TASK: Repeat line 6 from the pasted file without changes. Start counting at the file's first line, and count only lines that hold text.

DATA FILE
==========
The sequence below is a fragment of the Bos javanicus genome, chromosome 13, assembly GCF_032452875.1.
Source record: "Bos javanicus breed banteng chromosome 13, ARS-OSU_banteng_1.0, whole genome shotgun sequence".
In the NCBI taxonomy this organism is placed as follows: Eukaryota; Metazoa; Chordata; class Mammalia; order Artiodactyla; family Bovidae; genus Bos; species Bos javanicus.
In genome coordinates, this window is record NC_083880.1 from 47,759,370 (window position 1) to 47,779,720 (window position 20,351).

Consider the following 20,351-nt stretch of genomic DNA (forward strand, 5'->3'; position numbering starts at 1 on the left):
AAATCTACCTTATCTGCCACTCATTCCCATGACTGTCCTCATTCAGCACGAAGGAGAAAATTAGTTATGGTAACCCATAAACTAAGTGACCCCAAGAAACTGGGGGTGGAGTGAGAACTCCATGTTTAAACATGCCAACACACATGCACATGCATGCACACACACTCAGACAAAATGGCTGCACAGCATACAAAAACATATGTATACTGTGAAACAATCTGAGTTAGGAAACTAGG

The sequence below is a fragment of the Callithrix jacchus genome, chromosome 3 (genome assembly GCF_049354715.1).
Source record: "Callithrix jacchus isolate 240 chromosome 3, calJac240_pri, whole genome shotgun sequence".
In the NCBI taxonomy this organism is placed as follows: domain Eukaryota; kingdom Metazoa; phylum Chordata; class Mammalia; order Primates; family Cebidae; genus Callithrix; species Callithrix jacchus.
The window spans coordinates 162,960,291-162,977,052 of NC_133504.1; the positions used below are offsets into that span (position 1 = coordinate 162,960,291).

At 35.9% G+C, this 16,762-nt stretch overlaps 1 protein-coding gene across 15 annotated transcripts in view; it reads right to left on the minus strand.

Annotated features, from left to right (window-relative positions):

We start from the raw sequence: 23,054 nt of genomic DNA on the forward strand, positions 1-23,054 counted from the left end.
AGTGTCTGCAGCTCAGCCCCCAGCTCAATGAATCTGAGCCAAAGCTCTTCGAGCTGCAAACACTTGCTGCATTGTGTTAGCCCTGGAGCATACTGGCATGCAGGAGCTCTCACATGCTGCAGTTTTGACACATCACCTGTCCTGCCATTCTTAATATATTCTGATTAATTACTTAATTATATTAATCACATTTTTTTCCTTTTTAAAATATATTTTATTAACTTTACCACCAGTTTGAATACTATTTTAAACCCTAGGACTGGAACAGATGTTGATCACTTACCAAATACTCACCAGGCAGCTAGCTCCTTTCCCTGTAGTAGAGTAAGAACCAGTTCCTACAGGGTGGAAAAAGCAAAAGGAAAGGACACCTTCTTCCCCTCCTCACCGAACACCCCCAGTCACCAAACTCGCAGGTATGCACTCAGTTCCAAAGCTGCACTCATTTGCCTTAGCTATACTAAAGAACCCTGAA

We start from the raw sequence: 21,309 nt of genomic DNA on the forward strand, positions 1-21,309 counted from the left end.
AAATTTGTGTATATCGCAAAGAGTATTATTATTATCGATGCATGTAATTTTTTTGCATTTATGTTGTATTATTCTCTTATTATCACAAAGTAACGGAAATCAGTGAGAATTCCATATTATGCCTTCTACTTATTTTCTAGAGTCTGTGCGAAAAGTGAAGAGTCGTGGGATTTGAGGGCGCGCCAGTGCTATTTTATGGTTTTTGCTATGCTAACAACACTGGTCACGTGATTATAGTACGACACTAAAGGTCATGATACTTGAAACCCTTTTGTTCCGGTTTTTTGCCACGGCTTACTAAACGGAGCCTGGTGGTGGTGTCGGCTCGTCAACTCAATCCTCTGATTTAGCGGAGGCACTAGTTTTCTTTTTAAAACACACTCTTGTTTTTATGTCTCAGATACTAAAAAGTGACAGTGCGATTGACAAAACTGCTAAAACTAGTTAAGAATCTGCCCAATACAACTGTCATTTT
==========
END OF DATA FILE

AAATCTACCTTATCTGCCACTCATTCCCATGACTGTCCTCATTCAGCACGAAGGAGAAAATTAGTTATGGTAACCCATAAACTAAGTGACCCCAAGAAACTGGGGGTGGAGTGAGAACTCCATGTTTAAACATGCCAACACACATGCACATGCATGCACACACACTCAGACAAAATGGCTGCACAGCATACAAAAACATATGTATACTGTGAAACAATCTGAGTTAGGAAACTAGG